Presenter/Author Information

Peter Reichert, Eawag, Switzerland

Start Date

16-9-2020 11:00 AM

End Date

16-9-2020 6:20 PM

Abstract

The current practice of uncertainty quantification in environmental decision support is incomplete by not covering all sources of uncertainty. In particular, typically used parameterizations of value functions that quantify preferences of stakeholders are insufficiently flexible to describe stakeholder preferences, the uncertainty of stakeholder opinions and of aggregated “societal preferences” are usually not quantified, and the sensitivity regarding prior assumptions in modelling of the outcomes of decision alternatives as well as on elicited preferences is usually not investigated. In this presentation, the attempt will be made to demonstrate how uncertainty can be considered more comprehensively in environmental decision support. In particular, the points mentioned above will be addressed by showing how more flexible parameterizations can be fitted to elicitation data, how the uncertainty of elicited preferences can be estimated and considered in the decision support process, and how ambiguity about prior distributions can be considered. The methodological approach is based on “expected expected utility theory” that extends expected utility theory to the consideration of uncertain preferences, and on imprecise, intersubjective Bayesian probabilities. The theoretical considerations will be illustrated by examples from water management in Switzerland and recent methodological research.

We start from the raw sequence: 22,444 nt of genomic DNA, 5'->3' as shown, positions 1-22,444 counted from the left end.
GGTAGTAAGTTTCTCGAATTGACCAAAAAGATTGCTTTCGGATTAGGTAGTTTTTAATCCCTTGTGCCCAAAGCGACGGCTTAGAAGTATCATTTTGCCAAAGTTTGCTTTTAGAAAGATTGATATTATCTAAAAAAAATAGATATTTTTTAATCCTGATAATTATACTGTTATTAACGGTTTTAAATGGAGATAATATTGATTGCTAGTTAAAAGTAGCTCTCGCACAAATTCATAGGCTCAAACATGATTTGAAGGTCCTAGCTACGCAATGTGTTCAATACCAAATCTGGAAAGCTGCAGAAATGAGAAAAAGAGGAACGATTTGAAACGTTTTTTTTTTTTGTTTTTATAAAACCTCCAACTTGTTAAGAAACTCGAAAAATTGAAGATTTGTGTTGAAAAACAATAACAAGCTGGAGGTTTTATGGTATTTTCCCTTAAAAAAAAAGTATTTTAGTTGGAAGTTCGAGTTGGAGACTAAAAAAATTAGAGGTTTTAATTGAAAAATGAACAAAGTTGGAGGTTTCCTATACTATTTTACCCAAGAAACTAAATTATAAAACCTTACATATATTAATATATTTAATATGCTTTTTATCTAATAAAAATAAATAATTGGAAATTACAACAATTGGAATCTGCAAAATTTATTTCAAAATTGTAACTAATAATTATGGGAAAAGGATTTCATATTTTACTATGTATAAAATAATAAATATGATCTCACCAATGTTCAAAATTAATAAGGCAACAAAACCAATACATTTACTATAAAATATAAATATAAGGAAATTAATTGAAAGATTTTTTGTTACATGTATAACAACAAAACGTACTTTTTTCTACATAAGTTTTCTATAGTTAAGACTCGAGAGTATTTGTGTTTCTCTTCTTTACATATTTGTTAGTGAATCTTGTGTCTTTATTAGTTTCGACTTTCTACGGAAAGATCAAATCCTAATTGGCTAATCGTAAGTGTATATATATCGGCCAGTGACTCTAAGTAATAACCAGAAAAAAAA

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Sep 16th, 11:00 AM Sep 16th, 6:20 PM

Comprehensive Uncertainty Assessment in Modelling, Elicitation of Stakeholder Preferences, and Decision Support

The current practice of uncertainty quantification in environmental decision support is incomplete by not covering all sources of uncertainty. In particular, typically used parameterizations of value functions that quantify preferences of stakeholders are insufficiently flexible to describe stakeholder preferences, the uncertainty of stakeholder opinions and of aggregated “societal preferences” are usually not quantified, and the sensitivity regarding prior assumptions in modelling of the outcomes of decision alternatives as well as on elicited preferences is usually not investigated. In this presentation, the attempt will be made to demonstrate how uncertainty can be considered more comprehensively in environmental decision support. In particular, the points mentioned above will be addressed by showing how more flexible parameterizations can be fitted to elicitation data, how the uncertainty of elicited preferences can be estimated and considered in the decision support process, and how ambiguity about prior distributions can be considered. The methodological approach is based on “expected expected utility theory” that extends expected utility theory to the consideration of uncertain preferences, and on imprecise, intersubjective Bayesian probabilities. The theoretical considerations will be illustrated by examples from water management in Switzerland and recent methodological research.